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Another reason your dog might not like men is because he sees men as threats. This doesn’t mean that he feels threatened because he thinks this man could harm him but rather that the man could displace him from what the dog views as his power seat in the house. If you let a dog get the impression that he is “alpha,” it can cause problems when he encounters a man he thinks is threatening his self-declared position as king of the house.

A dog who thinks he’s the alpha will probably exhibit behavior such as preceding you through the door, acting truculent and stubborn, refusing to wear a leash, getting on the furniture even though you tell him no, objecting to having his head, shoulders, and back touched, and becoming unreasonably angry when he feels he’s been disturbed while eating.

Your dog might also try protective “guarding” behavior by getting in your way and trying to protect you from everything, most of which you don’t need protection from. A protective dog who sees men as a threat might stand in front of you when a man approaches, bark or growl if a man comes near you, and/or just generally make himself an obstacle between you and an approaching man. Though it’s rather endearing, it can also be inconvenient and annoying.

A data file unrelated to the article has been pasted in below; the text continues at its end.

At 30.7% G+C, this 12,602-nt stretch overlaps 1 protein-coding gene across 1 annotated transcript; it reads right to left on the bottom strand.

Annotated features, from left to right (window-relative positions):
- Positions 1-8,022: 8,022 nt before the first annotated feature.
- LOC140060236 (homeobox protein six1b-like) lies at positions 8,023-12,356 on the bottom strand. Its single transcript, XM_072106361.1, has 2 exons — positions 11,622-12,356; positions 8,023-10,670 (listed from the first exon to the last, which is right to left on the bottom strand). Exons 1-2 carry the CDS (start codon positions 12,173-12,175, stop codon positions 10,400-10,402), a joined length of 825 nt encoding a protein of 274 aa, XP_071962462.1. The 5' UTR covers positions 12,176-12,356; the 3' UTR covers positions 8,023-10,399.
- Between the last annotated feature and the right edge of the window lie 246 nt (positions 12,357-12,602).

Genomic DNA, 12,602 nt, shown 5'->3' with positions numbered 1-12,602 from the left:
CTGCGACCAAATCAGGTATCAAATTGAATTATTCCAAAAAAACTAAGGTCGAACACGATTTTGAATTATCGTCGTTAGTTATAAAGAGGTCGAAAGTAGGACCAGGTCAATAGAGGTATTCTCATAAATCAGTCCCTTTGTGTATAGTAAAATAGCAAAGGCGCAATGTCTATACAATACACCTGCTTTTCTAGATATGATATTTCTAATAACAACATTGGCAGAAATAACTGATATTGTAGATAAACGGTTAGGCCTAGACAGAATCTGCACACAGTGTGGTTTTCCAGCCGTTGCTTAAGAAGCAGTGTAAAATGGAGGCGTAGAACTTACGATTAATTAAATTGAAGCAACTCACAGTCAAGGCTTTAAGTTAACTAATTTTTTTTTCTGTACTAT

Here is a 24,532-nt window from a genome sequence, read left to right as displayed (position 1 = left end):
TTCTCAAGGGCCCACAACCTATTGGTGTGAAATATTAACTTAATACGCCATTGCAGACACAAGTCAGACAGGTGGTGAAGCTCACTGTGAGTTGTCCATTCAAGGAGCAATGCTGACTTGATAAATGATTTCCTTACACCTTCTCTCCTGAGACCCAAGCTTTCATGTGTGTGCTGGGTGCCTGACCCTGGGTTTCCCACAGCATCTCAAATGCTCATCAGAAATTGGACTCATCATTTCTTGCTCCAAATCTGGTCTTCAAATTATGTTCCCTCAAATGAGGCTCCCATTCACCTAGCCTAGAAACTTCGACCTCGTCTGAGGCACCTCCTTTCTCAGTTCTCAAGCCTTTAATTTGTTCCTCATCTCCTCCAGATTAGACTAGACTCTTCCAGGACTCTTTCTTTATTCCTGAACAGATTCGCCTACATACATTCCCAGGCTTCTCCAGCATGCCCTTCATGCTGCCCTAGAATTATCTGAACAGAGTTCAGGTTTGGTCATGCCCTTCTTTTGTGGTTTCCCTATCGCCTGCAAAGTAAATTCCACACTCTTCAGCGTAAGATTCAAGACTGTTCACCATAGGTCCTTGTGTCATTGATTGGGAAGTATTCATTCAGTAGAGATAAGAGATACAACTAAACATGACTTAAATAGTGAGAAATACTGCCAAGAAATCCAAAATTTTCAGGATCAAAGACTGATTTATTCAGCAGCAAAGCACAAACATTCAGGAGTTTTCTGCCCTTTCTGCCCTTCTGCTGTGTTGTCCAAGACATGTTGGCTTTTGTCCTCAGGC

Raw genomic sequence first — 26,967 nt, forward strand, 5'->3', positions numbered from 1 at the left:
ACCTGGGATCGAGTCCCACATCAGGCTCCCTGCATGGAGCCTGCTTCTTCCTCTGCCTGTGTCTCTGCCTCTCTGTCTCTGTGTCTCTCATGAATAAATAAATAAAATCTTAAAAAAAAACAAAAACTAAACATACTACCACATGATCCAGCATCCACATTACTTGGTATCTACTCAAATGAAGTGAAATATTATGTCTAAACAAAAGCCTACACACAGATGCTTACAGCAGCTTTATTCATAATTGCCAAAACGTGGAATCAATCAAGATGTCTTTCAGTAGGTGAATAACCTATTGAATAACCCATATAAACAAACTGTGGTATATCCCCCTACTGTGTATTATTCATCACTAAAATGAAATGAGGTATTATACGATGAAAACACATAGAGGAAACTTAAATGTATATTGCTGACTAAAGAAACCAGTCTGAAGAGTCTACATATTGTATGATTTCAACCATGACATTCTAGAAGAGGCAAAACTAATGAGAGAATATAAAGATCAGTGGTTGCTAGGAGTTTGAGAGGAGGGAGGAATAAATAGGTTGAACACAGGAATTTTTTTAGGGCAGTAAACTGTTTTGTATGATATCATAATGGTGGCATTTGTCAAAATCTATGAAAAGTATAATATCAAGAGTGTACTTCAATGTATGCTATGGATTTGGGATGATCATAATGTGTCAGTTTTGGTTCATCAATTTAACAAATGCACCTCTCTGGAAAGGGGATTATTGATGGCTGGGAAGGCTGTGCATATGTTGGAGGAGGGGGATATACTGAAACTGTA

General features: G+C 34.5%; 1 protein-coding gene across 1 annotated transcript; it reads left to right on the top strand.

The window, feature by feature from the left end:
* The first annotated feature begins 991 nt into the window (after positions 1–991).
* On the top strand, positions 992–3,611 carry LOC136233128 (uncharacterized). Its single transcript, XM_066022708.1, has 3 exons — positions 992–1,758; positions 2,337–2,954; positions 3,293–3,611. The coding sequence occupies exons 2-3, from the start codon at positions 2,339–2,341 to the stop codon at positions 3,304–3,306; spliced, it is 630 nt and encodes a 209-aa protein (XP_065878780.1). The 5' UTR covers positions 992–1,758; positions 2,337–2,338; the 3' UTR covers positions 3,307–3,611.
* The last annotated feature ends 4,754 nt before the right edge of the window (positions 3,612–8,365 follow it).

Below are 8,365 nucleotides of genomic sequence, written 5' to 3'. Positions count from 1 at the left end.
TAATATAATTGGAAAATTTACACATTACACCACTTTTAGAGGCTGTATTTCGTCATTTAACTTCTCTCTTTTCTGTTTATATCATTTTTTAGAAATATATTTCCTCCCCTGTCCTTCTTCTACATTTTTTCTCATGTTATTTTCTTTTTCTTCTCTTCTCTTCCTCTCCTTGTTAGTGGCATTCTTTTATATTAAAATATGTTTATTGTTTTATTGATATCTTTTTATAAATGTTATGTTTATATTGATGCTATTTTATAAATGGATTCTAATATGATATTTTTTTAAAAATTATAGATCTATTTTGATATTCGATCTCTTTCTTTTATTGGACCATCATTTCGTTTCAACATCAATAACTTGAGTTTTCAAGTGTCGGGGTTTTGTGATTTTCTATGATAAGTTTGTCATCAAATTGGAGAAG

Why Some Dogs Dislike Men and What To Do About It

What to do if your dog dislikes men

If your dog dislikes men, the key is to find the trigger. It could be former abuse, a need for dominance, or just general shyness. If your dog was abused or intimidated by a man, you need to help him understand that the masculine figure is not inherently threatening. Hand feed your dog and make him comfortable. When you introduce him to a man in an attempt to curtail his fear, ensure that the environment is quiet and calm and that he is surrounded by things he likes.

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Once you’ve made sure your dog is calm, have a man enter the room but stand at a distance with a dog treat in his hand. Observe your dog’s reaction. If he’s relaxed, have the man move a little closer. If your dog begins to panic, have the man stand completely still and then slowly get down on his knees or in a low position, which makes him less threatening.

Go stand by the man and take your dog with you, petting him and giving him treats. If you’re there, he’ll likely be a little calmer. Reintroduce the man to your dog until the man’s appearance becomes routine and the dog no longer views him as a threat.

Bribery works when it comes to dogs. If you can get your dog to associate men with positivity, that will eliminate the problematic fear-based behavior. Rewarding your dog for gradually behaving more favorably towards men is important because it will condition him to associate masculinity with positive rather than negative influences.

If your dog is exhibiting dominance and protective behavior, that’s a sign that he has likely gotten the wrong idea about exactly what his place in the house is. You’ll need to assert your authority over your dog by issuing clear, calm commands and not allowing him to manipulate you.

No one wants to be afraid of things, and dogs are no exception. Improving your dog’s relationship with men will do wonders for his mood, behavior, and quality of life.